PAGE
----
Politicos court vote at bellwether Blich high school
Since predicting surprise 1977 election results, school has been mainstay of election circuit.
By TALYA HALKIN
Judging by the applause Foreign Minister Tzipi Livni received Thursday morning at Blich High School in Ramat Gan, Kadima may well be on its way to victory - at least in the school's mock elections, scheduled for Monday.
Ever since students at the elite high school forecast Likud's rise to power in 1977, the institution has gained a reputation for predicting Israeli election results. High school election frenzy has taken root in a growing number of schools in recent years. This year, prominent Labor and Kadima politicians have made the rounds of several dozen schools - as many as 70 or 80, according to one politician's representative. Blich, however, still manages to attract the highest-profile candidates, who take the time to try convince at least some of its 2,000 students to cast ballots in their favor.
Having already welcomed an impressive list of prominent politicians from across the political spectrum in recent weeks, 11th and 12th graders at Blich assembled Thursday to listen to Livni and Labor candidate Avishay Braverman (himself a Blich graduate), and to challenge them with a range of questions.
"We're like a smaller New Hampshire," 12th grader Udi Dollberg told The Jerusalem Post, searching for an American equivalent to the school's reputation for predicting election results.
Wearing a T-shirt emblazoned with a Kadima slogan, Dollberg said he was an active member of the Kadima cell established at the school in preparations for the mock election.
While the votes at Blich have failed to predict election results in recent years, the school's polls are still perceived as accurate, receiving the kind of media attention that has made a victory at Blich a factor that can give a boost to national election efforts.
Labor candidate Yariv Oppenheimer, who also attended Blich, accompanied Braverman there Thursday. One drawbacks of such elections, Oppenheimer told the Post, was that it is difficult to oversee the process and to ensure fair representation for all the parties.
He said a school where students came from a middle class, Jewish background did not reflect the voting patterns of the population at large.
"Politicians get an opportunity to speak to a captive audience, which is very rare in other forums," Oppenheimer said. "Although on one level it is frustrating to speak to people who cannot currently vote, it is clear that even if the student himself can't vote, he is surrounded by others who can, and it is an opportunity to influence his future decisions."
Several students, however, told the Post, they didn't think the school campaign had much influence on the votes cast by relatives of students. On the contrary, they said, the opinions of students usually reflected - rather than shaped - those of their family members.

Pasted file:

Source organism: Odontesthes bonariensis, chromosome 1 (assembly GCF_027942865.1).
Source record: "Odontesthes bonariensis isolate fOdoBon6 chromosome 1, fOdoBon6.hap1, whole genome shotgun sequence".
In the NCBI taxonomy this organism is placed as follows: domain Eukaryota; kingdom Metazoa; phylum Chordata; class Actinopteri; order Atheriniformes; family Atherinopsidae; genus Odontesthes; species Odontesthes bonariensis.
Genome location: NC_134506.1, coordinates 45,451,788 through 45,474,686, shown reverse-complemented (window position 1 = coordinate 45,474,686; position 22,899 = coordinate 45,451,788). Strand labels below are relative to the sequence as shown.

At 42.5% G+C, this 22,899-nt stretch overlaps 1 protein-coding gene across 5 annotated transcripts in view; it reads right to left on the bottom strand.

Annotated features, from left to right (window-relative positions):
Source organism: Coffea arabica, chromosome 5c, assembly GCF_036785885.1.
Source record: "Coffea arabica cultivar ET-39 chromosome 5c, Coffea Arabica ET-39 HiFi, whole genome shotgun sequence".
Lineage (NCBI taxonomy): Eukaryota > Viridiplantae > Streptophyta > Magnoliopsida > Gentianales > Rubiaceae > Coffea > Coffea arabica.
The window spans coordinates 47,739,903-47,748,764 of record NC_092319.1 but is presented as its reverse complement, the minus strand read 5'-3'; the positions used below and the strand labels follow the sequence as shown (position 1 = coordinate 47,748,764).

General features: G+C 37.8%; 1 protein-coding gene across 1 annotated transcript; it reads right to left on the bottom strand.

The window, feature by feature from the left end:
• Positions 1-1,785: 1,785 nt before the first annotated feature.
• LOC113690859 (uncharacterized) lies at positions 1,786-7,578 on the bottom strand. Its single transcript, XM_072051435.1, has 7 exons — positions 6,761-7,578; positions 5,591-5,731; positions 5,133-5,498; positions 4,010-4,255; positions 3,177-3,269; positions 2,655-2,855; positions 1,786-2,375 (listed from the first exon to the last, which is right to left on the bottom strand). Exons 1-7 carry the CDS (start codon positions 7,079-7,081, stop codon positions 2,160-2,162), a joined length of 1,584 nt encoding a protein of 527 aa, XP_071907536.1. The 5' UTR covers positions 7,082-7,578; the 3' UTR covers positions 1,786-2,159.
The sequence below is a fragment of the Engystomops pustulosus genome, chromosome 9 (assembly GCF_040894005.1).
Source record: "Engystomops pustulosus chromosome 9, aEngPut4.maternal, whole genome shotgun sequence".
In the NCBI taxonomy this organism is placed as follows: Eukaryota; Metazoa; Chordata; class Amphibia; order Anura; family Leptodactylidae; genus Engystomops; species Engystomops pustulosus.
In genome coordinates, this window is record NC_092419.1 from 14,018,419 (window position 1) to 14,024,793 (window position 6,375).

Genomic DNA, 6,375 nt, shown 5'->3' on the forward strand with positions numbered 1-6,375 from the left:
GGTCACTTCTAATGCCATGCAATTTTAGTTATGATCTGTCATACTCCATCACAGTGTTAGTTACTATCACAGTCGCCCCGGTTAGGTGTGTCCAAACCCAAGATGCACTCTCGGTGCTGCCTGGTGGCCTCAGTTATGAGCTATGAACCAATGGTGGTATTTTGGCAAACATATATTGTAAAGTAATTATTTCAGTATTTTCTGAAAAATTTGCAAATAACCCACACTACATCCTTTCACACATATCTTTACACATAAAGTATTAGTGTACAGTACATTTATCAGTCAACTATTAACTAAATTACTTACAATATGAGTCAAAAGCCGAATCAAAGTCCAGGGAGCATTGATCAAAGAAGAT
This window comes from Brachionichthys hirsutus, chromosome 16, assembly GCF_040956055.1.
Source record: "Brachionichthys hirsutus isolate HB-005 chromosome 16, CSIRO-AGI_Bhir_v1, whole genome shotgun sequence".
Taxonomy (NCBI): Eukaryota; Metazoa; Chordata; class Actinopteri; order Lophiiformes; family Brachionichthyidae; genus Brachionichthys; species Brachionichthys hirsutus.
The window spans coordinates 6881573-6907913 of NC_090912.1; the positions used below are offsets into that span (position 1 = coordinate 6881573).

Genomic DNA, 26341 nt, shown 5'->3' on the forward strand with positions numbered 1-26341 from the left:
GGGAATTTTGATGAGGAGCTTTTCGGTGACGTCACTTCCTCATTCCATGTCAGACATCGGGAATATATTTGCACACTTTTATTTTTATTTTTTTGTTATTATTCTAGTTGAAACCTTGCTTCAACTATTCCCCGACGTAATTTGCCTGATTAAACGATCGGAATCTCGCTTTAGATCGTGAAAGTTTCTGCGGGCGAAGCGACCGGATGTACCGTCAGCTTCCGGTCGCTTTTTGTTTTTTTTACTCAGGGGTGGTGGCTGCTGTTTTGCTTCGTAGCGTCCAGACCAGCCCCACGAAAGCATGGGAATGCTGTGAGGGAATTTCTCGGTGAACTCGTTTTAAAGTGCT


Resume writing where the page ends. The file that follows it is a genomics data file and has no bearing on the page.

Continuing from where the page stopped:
Livni focused on Kadima's agenda regarding the Israeli-Palestinian conflict and territorial concessions, while Braverman focused on Labor's social and economic platform.
"People who speak about social and economic issues have less of an influence on students than those who talk about other issues," said Ido Cohen, deputy chair of the school's Meretz cell, which invited MKs Ran Cohen and Yossi Beilin.
Oved Tzur, who coordinates the civics studies at Blich, has overseen the elections there for the past nine years.
"The results are not important to me," he told the Post. "What I care about is the educational learning process, which amounts to rubbing shoulders with democracy. I'm not sure about the political affect of these elections, but their pedagogical effect is great," he said.
Politicians, Tzur said, turn up for their own reasons, but nevertheless he appreciated their willingness to speak to students.
Following Livni and Braverman's appearance, Tzur rushed off to a Tel Aviv court together with school principal Gil Pereg. The two appeared there in response to a petition by the Green Leaf party, which advocates legalization of marijuana, asking the court to cancel the school's decision not to allow the party to participate in its mock election.
"One has to realize that not all political parties are represented in the school election," Tzur said. "There are about eight parties, which are selected according to student choice."
A school actively endorsing drug prevention programs, Tzur said, could not afford to introduce a party supporting the legalization of recreational drugs. On Thursday afternoon, the court rejected Green Leaf's request.
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